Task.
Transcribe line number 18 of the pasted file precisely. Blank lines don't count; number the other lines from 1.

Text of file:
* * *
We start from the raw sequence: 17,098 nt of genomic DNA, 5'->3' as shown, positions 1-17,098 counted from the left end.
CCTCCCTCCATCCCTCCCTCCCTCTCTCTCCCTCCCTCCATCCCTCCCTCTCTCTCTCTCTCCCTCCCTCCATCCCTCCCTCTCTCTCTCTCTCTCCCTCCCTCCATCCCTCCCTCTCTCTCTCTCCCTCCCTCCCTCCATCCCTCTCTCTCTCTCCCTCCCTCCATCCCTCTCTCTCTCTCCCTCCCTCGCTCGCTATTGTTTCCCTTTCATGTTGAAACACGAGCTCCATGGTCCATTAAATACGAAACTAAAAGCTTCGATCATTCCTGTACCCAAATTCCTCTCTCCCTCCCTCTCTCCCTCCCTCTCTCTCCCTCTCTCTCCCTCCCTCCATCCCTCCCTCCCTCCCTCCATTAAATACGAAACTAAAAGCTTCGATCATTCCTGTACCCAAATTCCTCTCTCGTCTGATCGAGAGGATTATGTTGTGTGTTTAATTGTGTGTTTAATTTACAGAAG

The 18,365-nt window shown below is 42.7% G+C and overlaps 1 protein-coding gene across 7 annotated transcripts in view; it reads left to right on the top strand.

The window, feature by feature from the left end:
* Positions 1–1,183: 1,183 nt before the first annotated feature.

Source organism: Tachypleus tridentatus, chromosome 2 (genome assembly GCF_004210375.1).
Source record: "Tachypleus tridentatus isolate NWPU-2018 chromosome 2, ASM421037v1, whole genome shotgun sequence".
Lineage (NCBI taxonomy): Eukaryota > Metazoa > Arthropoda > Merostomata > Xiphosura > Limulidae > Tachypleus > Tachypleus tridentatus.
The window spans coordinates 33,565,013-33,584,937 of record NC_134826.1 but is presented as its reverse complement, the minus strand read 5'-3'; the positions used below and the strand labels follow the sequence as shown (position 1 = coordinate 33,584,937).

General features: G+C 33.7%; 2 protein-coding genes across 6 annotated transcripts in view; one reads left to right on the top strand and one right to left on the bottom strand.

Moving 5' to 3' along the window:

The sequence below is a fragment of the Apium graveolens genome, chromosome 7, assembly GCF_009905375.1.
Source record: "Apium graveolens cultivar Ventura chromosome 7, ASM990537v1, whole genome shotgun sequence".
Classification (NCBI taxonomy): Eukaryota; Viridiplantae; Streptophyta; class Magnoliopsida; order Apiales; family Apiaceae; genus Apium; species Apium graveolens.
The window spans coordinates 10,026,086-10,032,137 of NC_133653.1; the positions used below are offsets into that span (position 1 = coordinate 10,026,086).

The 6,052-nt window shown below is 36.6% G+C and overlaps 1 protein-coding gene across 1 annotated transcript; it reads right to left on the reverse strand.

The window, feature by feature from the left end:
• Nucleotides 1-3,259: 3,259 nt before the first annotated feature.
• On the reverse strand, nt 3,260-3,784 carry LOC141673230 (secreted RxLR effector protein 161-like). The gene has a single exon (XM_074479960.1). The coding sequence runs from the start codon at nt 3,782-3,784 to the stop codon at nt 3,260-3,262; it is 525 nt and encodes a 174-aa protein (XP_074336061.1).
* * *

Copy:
• Nucleotides 1-3,259: 3,259 nt before the first annotated feature.